Programs aimed at increasing participation tend to help the disadvantaged gender most. Girls’ enrollment and attendance are typically lower than boys’, but in two evaluations, boys started with lower attendance rates. In these cases, the programs, offered to all students, led to greater improvements for boys than for girls. In Nicaragua [18] and Colombia [19], boys had considerably lower attendance rates at baseline than girls. In these cases, impacts of CCT programs for boys were larger than for girls. Successful programs aimed at increasing participation in general tend to help the disadvantaged gender most, likely because the most marginalized students are particularly sensitive to the costs and perceived benefits of education.

There is less evidence on programs that focus on gender-specific barriers such as menstruation. Policymakers have cited gender-specific cultural barriers, such as restriction on girls’ mobility during menstruation, as a limitation on girls’ educational attainment. However, there have been few randomized evaluations that focus on alleviating gender-specific barriers. One example of a randomized evaluation in this area studied the impact of a program to reduce mobility restrictions related to menstruation for girls. The program in Nepal sought to improve girls’ attendance by providing seventh and eighth grade girls with sanitary products [20]. The evaluation found that, on average, menstruation was not a key barrier: girls only missed 0.4 days of school out of a 180-day school year due to their period. Although girls reported liking the product, it had no impact on closing this small attendance gap. More research is needed to understand the effect of gender-specific barriers on girls’ enrollment and attendance.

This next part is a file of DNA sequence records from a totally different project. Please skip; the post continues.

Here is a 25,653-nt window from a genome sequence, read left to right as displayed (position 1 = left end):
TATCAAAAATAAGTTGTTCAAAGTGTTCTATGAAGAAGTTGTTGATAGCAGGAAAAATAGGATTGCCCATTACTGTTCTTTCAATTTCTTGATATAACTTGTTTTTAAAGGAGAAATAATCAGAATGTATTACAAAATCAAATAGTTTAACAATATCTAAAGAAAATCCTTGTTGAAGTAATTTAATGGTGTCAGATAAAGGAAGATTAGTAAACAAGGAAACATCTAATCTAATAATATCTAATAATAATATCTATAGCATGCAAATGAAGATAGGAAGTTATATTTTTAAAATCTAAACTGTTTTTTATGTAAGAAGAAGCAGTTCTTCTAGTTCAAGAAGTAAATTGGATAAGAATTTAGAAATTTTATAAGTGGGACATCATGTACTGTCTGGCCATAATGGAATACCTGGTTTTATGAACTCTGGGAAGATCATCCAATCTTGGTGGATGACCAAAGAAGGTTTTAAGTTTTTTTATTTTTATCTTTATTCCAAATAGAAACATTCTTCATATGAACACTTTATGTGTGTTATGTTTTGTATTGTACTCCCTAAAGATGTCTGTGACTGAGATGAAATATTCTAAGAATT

Bar chart showing differential impacts by gender of various interventions to improve student participation

Sector Chairs: Karthik Muralidharan and Philip Oreopoulos | Insight Authors: Meagan Neal and Robert Rogers
Suggested Citation: Abdul Latif Jameel Poverty Action Lab (J-PAL). 2018. "Increasing student enrollment and attendance: impacts by gender." J-PAL Policy Insights. Last modified April 2018. https://doi.org/10.31485/pi.2262.2018

1